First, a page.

Horses in fiction tend to be impossibly cool already. They can gallop for miles on end without any sign of fatigue. And sometimes they require minimum care, or handled in ways that are downright unsafe without any ill effects.
Somewhere, an Equestrian Is Crying occurs whenever horses in fiction are mishandled, not due to ignorance on the part of a character but rather on the part of the author. Ask most real life equestrians and they'll tell you horses can be surprisingly fragile creatures that require careful management and training. Without it, bad things happen.
This trope can also extend into fallacies regarding equine biology. For instance, if you ever see a horse gagging in a cartoon, it falls into this trope. Horses in real life cannot vomit, which can lead to deadly bouts of colic should they eat rotten, moldy, or even excessive quantities of food.
Finally, in fiction it seems like Possession Implies Mastery. This despite riding being an athletic discipline that takes years to master. While anyone can get on a horse and ride it, it doesn't mean they can do much with it other than sit on it. Of course, this trope is fairly new. Pre-World War I, most people were at least passingly familiar with horses.
Let's try to keep the examples here to fictional ones. While there are definite cases of real life abuse and neglect due to their owners' ignorance, most of these tend to have consequences. (British Napoleonic cavalry, for example, had a tendency to charge recklessly until their horses were 'blown' and unable to move at more than a walk, which made both horse and rider terribly vulnerable to any counter-charge - a tendency Wellington despised.) In fictionland, however, the ill-treatment never produces bad results.
Completely unrelated to natives of Equestria crying.
- The horses in Samurai Champloo seem pretty eager to run over the edge of a cliff to their deaths at their riders' command for a game of chicken.
- The foal◊ who appears in one episode of Magi: The Labyrinth of Magic is just wrong on so many levels. Real life foals are not just shrunk down versions of adult horses, and are actually about 75% leg◊ so they can keep up with the other horses in the herd soon after birth. The adult horse in the same shot also looks off proportion wise, even if you buy that's it's supposed to be a pony (since the Kouga Clan are the Fantasy Counterpart Culture of several Asian Steppe tribes, who used short, hardy ponies as their mounts).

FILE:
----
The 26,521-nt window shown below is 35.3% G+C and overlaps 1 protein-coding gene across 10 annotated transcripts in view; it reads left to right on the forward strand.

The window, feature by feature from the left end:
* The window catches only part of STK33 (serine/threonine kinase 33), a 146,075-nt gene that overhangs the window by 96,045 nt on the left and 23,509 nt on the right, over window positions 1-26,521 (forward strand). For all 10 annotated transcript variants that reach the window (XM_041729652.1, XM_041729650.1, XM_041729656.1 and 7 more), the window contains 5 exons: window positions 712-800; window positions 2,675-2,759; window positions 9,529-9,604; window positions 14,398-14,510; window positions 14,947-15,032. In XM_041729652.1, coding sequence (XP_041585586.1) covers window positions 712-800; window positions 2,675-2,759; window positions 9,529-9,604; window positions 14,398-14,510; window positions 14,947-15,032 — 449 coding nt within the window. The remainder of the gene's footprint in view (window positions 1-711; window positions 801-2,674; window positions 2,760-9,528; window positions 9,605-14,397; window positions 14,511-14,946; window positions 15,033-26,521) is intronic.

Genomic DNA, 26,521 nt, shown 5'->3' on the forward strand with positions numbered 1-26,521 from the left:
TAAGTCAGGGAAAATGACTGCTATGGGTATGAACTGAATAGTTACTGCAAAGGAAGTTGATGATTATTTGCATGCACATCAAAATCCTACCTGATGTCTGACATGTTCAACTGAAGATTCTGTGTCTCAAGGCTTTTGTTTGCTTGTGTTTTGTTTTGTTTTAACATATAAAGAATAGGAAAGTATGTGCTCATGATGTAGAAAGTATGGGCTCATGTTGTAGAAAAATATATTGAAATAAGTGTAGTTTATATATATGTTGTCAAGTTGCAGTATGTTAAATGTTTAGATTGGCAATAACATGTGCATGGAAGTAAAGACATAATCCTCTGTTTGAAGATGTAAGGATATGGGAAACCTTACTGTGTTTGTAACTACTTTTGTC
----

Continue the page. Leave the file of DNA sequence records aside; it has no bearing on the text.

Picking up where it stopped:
- The horse in Disney's Mulan falls over cliffs and at one point is saved in midair from a fall by a rope around its middle ...all with no ill effects. In reality, it's very likely that the stunts pulled by the horse would result in broken legs or colic, which are very often fatal for the horse, or worse.
- Make no mistake, Maximus, the horse from Disney's Tangled is pure distilled awesome, but the sheer amount of times he should have broken every one of his legs in massive jumps and drops defies belief. He also swordfights and does the tracking thing, which was apparently a holdover from an earlier draft in which Maximus was a bloodhound and retained because it was funny.
- Spirit: Stallion of the Cimarron. Spirit has eyebrows despite being anatomically accurate in almost every other respect. The animators freely admit they decided to add the eyebrows because that was the least intrusive way of giving him a human-like range of expression.
- A lot of horse handling. Especially when Spirit first comes to the Army fort and they attempt to break him. The way they tied him down to brand him was inaccurate and hazardous. Also, even in the old West, people were wise enough to not mount a completely wild horse with full tack, in a large, rectangular arena. It's practically suicide. The way Spirit juggled them, most of the riders should have broken bones, if not necks and skulls. Not to mention the first thing an actual regiment would have done to a mount prospect: geld him. Pretty much everything about the scenes involving the army is wrong, as horses were considered a valuable resource, and a cavalry trooper or officer who failed to properly care for his mount would quickly find his life becoming seriously unpleasant. The Native American version of breaking him to ride was a lot more like methods of Western-style breaking in use today, although nothing like the way Plains Native Americans of the time actually trained horses, so the creators clearly had some idea what was correct and probably did it the other way to make the soldiers look like jerks or idiots.